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Is the IP profession facing a flexible working problem?

10608569 print

Is the IP profession facing a flexible working problem?10608569 print

Notwithstanding the very recent developments (as I write this on the 30th November 2021) in respect to new Covid variants and the potential about turn on home working policies at a governmental level, there’s been some very different approaches to flexible working as restrictions began to ease. The new variant is an additional hurdle but certainly earlier in November we were finding that the UK IP profession (or at least firms of patent and trade mark attorneys) fell into one of two camps when it comes to home and flexible working. The camp with the most tents is currently a model where employees are expected to be in the office 2 or 3 days a week as a norm with the remaining two (or three) from home. Then there’s a smaller group of firms who are very easy going about where people work from, with fully home working being entirely possible and supported. I’ve heard of a few outliers of firms who are insisting that all staff will be expected to be in the office five days a week but, rather surprisingly given where the profession was in 2019 on flexible working, this is now very much the extreme view.

What I am interested in, is what the consequences will be particularly into 2022 when the impact of Covid on the work place is in the rear-view mirror. Omicron puts all of that into doubt but at some point, we will know where the market truly is. A compounding factor is whilst there has been a marked increase in open vacancies there are very few attorneys or IP support staff looking to move firms, so I don’t think we have got a true sense of the motivations of people who are moving positions. However, every conversation we have had with a prospective candidate about moving firms in at least the last six months has covered remote working policies. So flexible working will most definitely be an issue.

This is backed up by data – 83% of respondents to our last salary survey said that work/life balance was either the most important or quite important (the second rank out of 5) in deciding to move firms. Then 77% ranked remote working the same way. Work/life balance and remote working were two of the top three factors in moving positions (with base salary ranking second, behind work/life balance).

What will all of this mean? There are a few factors at play. First, that a shortage of candidates in particular technical areas (electronics and biotechnology) may require firms to choose between leaving a vacancy unfilled or being much more accommodating in respect to flexible working. This will either be because a candidate requires it on a local level or because the only way to source a particular role is to find a candidate who lives nowhere near where a firm has an office. Second, that attorneys who have adapted to working from home with the benefits of no commute, more time with family and potentially higher productivity will be reluctant to return to an office; even on a hybrid arrangement, and so might seek out firms who will be more accommodating. Third, that the, at present, smaller group of firms that will consider candidates who wish to work fully or near fully remotely will grow and more importantly the ones that have moved first will have a competitive advantage in sourcing candidates.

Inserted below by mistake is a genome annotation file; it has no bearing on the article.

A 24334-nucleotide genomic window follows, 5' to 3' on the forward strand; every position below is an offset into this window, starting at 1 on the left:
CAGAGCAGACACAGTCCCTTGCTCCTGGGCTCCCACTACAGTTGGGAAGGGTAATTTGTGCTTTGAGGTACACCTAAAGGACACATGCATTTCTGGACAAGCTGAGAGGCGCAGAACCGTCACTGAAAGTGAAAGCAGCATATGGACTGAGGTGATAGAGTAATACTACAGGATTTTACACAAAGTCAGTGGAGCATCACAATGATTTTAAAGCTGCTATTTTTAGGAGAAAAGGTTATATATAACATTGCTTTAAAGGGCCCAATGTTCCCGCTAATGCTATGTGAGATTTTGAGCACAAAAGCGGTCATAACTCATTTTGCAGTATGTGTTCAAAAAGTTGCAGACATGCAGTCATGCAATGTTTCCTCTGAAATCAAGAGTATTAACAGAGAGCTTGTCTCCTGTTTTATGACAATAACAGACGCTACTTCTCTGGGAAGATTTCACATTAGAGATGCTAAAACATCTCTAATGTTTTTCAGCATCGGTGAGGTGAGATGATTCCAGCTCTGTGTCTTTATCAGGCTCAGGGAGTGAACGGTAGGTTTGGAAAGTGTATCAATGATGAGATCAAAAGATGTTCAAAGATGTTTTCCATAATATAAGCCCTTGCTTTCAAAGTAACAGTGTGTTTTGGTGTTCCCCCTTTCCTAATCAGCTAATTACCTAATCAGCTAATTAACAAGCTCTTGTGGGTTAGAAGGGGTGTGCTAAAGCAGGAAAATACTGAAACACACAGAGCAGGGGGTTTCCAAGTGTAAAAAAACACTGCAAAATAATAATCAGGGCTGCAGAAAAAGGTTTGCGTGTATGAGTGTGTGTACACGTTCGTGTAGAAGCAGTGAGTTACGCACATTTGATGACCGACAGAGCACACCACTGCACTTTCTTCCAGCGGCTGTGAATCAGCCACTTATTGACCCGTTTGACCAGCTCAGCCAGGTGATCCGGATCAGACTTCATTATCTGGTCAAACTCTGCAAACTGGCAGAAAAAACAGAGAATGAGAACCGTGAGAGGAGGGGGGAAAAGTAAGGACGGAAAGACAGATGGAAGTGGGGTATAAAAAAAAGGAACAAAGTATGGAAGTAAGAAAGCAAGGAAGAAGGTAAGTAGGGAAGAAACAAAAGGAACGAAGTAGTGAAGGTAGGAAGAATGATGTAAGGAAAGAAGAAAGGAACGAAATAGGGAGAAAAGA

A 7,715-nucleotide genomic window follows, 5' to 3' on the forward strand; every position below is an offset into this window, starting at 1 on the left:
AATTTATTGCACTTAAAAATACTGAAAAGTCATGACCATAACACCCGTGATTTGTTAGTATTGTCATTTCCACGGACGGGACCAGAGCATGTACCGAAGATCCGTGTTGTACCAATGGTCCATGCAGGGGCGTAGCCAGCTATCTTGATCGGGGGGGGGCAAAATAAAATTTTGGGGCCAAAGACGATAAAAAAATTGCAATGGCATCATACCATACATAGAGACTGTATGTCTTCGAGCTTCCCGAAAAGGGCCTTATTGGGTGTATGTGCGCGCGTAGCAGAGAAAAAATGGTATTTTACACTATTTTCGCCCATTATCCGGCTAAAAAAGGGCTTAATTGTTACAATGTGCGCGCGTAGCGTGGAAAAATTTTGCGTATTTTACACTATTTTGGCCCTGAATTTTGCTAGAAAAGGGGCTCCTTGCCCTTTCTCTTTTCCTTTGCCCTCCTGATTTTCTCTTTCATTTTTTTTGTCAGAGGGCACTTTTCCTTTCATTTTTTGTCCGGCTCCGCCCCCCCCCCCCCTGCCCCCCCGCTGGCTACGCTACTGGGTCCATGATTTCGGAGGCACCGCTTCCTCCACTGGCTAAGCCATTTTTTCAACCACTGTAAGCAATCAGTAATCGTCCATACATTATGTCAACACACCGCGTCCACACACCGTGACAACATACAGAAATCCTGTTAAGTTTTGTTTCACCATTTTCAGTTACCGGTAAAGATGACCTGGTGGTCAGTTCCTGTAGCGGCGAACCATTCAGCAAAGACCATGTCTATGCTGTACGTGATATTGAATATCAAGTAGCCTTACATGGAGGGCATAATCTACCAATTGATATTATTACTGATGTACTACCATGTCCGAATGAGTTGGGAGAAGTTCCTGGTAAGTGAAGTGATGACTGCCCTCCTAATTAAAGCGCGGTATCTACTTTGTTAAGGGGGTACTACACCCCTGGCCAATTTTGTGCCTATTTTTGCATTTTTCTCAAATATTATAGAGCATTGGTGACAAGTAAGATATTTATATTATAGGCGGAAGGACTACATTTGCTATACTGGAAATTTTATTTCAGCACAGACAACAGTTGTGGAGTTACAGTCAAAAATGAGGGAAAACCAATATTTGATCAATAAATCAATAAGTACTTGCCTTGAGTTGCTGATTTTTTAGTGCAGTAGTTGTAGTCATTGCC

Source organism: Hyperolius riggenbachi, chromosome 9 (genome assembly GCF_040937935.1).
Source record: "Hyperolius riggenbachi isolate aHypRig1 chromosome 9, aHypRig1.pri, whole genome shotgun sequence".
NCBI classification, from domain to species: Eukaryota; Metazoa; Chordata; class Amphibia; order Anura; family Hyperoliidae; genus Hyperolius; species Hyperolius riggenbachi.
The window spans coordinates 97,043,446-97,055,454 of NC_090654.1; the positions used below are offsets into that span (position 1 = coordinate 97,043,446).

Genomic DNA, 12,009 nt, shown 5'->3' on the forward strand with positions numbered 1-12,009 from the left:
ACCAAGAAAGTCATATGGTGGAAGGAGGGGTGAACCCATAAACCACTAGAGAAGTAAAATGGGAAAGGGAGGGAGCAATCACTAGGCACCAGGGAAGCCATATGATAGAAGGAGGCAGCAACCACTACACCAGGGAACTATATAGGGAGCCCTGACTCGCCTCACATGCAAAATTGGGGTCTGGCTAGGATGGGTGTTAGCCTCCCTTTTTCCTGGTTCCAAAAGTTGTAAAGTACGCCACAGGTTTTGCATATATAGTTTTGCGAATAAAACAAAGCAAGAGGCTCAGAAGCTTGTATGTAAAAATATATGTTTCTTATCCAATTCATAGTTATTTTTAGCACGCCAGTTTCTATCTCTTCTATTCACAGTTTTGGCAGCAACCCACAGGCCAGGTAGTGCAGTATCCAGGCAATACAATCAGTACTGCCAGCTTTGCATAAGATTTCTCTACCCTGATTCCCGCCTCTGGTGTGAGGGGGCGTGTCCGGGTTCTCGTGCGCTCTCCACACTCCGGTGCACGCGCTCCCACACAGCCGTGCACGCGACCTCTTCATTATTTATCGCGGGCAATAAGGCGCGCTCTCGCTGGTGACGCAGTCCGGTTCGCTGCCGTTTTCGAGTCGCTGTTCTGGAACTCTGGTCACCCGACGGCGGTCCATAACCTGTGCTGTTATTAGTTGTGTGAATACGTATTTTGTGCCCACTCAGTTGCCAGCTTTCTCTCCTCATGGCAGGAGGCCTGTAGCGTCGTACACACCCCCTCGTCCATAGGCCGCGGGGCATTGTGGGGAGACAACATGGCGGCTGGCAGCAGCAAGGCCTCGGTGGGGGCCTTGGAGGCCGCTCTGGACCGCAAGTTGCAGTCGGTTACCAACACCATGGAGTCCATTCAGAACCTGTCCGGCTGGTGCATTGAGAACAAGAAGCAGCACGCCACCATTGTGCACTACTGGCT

There are therefore considerable risk factors for firms. Whilst I doubt that fully remote working will be a majority position if more firms begin to offer it, those that don’t will have to find other ways to attract and retain staff. On the other hand, if fully remote working broadly stays where it is in respect to the number of firms that offer it, then there will be a limited number of options for candidates to consider. This would mean that making that kind of change with the undoubtedly significant upheaval it would cause, could be mostly or entirely unnecessary for practices. The best strategy may be to allow for more flexibility where possible, to find a way to justify to a workforce why a particular new hire or existing employee can work remotely when the majority of employees cannot. That’s an extremely difficult needle to thread – an approach that considers individual circumstances without necessarily setting a precedent. The dangers of getting this wrong, however, could be significant. If an employee feels they are being treated unfairly/unreasonably then they may well move on, and if they find a new employer who is more accommodating, they could cause their colleagues to follow them there (particularly in circumstances where they agree that their former colleague’s circumstances were not handled well).

The challenges of getting flexible working right in 2022 are going to be significant and what is the market norm may well move through the year. It will be very difficult for firms to manage but in a climate where jobs are increasingly difficult to fill then what firms might want their policy to be and what may be achievable could be very different.

Pete Fellows.

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